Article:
This website is no longer updated. Please read our published work here. I recently gave a talk about this project at Ubicomp 2018. Slides can be found here.


With the ubiquity of mobile devices like smartphones, two new widely used methods have emerged: miniature touch screen keyboards and speech-based dictation. It is currently unknown how these two modern methods compare. We therefore evaluated the text entry performance of both methods in English and in Mandarin Chinese on a mobile smartphone. In the speech input case, our speech recognition system gave an initial transcription, and then recognition errors could be corrected using either speech again or the smartphone keyboard.

We found that with speech recognition, the English input rate was 3.0x faster, and the Mandarin Chinese input rate 2.8x faster, than a state-of-the-art miniature smartphone keyboard. Further, with speech, the English error rate was 20.4% lower, and Mandarin error rate 63.4% lower, than the keyboard. Our experiment was carried out using Baidu's Deep Speech 2, a deep learning-based speech recognition system, and the built-in Qwerty or Pinyin (Mandarin) Apple iOS keyboards. These results show that a significant shift from typing to speech might be imminent and impactful. Further research to develop effective speech interfaces is warranted.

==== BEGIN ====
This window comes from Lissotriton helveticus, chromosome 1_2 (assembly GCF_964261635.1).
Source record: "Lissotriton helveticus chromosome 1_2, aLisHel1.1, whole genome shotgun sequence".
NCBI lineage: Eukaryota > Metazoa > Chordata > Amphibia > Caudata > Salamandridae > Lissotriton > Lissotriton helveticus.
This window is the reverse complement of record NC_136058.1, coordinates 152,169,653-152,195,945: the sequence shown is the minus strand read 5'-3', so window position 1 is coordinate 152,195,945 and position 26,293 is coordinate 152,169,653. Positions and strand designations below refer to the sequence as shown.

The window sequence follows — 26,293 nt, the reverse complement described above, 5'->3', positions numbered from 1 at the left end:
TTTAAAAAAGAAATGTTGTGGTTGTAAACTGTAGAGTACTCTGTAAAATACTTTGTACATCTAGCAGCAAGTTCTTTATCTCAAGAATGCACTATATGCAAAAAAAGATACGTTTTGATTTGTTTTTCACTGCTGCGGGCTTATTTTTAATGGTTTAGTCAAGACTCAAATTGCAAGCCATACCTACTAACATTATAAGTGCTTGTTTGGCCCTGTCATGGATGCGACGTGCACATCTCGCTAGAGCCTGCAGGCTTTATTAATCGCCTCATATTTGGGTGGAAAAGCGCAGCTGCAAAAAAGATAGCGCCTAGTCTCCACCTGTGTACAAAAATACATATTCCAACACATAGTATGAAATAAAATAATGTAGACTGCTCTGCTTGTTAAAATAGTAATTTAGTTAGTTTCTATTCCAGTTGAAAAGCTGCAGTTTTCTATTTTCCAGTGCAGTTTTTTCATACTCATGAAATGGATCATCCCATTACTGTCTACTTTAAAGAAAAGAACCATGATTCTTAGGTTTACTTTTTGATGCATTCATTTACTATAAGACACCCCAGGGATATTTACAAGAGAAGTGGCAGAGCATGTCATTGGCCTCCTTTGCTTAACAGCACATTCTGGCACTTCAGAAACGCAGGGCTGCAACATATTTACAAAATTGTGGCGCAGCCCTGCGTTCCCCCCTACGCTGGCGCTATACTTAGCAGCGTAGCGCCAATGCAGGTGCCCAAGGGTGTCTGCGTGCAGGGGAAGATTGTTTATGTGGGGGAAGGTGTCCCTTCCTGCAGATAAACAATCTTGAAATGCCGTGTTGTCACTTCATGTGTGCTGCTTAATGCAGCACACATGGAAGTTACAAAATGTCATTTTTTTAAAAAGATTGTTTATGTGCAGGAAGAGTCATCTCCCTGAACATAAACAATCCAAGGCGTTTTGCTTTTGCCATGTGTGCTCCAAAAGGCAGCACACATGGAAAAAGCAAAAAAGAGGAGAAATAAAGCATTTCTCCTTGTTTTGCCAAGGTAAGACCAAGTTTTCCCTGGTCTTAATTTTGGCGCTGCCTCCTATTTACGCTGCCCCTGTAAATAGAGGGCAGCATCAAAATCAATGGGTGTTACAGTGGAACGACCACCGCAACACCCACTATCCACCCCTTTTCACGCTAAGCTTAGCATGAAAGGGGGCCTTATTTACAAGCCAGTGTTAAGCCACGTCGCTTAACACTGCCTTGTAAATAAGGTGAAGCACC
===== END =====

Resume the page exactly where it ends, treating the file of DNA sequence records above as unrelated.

This study was conducted by researchers from Stanford University, University of Washington, and Baidu.


An (arXiv) paper describing our study can be viewed here.


Check this interesting video about our study on YouTube: Stanford experiment shows speech recognition writes text messages more quickly than thumbs, produced and owned by Stanford University.


Our app automatically logged all pertinent user behaviors during the experiment. In addition, we logged timestamps with these actions so as to have a record of the time at which the action occurred. There are 32 log files and each contains 50 trials for the speech input method and 50 trials for the keyboard input method. Hence, we have 3200 data points from the study. All CSV files can be downloaded at the dataset page.


We present and discuss a series novel empirical measures of text entry performance such as entry rates, error rates, speech-specific measures, and participants' subjective ratings. The left one shows a box plot of words per minute and the right one is a box plot of total error rates. More plots can be viewed by clicking measure names in the navigation pane on the left: uncorrected error rates, corrected error rates, utilized bandwidth, NASA TLX, subjective ratings, speech-specific results.